You can’t argue with that family approach to business. I asked the fruit seller (mind you, he didn’t speak English so this conversation was through Deepti and Anand) if he’d ever thought to mass-produce the chaat masala. Yes, he had, which was another reason he kept the recipe secret.

Zapota, open


His fruit stall was interesting for a couple of other reasons. He was selling two fruits I’d never seen before in my travels—one was zapota (a soft fruit) and the other was a berry-type thing that I’ve now forgotten the name of.

He also had custard apples, another fruit I knew from Burma, and some standards such as oranges and guavas.

Two asides. Our pomelo drinks cost 36 cents each. What a bargain. And I found a recipe for chaat masala. It’s by Sanjeev Kapoor—India’s leading TV chef. It has nine (not four) ingredients, but here it is. I’m guessing that chillies, amchur powder and cumin seeds are three of the four ingredients in the fruit seller’s recipe. He did add pepper (and maybe salt) separately.

Zapota, whole

Zapotas—looking like potatoes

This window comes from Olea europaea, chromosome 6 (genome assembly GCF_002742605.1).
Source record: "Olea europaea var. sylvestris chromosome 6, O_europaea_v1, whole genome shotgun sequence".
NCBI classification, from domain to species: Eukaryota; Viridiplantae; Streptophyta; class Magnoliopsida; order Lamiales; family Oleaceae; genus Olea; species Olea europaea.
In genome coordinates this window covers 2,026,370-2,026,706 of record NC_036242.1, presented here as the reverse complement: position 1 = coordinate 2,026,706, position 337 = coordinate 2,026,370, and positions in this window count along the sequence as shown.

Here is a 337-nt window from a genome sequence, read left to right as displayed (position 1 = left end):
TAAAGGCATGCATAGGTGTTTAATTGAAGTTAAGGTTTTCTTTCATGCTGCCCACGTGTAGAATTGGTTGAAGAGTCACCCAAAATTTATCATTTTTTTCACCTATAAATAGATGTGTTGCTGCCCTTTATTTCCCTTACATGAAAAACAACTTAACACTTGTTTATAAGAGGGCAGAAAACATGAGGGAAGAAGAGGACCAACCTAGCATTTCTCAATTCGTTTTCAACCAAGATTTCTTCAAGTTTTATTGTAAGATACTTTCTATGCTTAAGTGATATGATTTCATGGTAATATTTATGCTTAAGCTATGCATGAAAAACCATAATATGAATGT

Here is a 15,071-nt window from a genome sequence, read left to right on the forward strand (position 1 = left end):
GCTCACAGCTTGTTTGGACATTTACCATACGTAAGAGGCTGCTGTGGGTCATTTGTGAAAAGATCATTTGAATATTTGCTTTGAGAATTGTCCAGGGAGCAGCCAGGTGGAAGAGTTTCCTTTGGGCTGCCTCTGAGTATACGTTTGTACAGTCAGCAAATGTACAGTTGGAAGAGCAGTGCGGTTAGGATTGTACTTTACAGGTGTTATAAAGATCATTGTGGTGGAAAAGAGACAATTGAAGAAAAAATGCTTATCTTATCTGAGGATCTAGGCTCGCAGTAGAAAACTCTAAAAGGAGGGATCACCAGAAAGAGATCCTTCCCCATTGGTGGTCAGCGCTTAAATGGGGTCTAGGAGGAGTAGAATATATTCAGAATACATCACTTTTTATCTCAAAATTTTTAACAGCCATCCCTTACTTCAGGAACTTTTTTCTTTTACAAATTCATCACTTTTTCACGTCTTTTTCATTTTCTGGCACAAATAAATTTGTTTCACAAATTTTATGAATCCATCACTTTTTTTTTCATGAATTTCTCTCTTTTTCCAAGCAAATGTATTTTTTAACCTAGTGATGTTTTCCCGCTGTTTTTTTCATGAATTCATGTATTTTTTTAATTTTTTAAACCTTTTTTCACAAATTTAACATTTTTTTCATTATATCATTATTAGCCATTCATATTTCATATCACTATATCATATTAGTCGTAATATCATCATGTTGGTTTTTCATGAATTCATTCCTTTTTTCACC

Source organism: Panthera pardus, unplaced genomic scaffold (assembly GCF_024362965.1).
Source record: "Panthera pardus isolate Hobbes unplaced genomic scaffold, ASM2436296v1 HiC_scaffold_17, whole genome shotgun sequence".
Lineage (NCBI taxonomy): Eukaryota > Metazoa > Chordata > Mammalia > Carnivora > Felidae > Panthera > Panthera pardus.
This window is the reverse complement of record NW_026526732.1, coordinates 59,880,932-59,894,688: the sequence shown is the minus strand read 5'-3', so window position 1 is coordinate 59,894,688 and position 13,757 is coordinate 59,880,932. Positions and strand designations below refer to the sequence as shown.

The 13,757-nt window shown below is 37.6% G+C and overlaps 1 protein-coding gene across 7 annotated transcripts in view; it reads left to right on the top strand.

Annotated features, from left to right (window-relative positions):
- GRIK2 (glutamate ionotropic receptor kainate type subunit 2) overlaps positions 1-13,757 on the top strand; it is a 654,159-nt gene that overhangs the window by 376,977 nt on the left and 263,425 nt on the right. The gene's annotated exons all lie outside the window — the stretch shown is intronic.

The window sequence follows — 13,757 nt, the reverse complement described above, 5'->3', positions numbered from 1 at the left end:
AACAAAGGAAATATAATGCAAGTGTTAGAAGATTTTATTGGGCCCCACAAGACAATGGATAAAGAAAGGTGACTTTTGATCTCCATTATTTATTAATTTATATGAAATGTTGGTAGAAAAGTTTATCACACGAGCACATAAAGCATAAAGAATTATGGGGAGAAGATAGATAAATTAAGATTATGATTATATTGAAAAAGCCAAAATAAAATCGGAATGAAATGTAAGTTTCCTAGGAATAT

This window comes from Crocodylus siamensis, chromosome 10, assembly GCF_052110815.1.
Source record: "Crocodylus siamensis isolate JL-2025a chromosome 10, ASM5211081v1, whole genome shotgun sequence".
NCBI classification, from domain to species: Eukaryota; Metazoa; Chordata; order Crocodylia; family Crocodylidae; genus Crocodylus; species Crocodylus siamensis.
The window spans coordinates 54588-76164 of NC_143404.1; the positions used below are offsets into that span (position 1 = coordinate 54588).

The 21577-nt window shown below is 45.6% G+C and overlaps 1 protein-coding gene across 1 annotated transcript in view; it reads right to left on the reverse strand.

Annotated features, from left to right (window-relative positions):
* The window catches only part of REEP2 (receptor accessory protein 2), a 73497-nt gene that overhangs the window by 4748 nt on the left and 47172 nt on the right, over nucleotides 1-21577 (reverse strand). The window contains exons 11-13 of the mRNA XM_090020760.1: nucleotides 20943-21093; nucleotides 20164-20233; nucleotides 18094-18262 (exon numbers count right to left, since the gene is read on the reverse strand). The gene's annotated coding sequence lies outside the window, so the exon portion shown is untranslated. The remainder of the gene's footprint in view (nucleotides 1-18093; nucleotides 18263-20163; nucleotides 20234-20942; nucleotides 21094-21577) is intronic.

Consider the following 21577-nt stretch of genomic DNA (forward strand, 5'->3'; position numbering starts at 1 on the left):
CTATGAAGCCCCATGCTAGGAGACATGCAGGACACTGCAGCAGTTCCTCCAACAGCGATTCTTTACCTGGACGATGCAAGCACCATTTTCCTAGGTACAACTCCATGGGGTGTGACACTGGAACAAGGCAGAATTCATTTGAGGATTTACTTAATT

1/2 cup (20 grams) coriander seeds
1 teaspoon cumin seeds
1 teaspoon ajwain
2 or 3 dried red chiles, stemmed
3 tablespoons black salt
1/2 teaspoon citric acid
1 teaspoon amchur (dried mango powder)
1 tablespoon table salt
1 teaspoon ground black pepper

Place a small non-stick sauté pan over medium heat. Add the coriander and dry-roast until lightly browned and fragrant. Transfer to a bowl.
One spice at a time, dry-roast the cumin and ajwain, and add them to the coriander. Stir and set aside to cool completely
Transfer to a spice grinder. Add the chiles, black salt, citric acid, amchur, table salt, and pepper. Grind to a fine powder. Store in an airtight container.

And if you are interested in recipes, be sure to check my food blog.


Leave a Comment
  1. artandkitchen / Dec 16 2013 5:09 am

    Peggy, your story about these tropical fruits is bringing me back to our past holidays (ages ago!).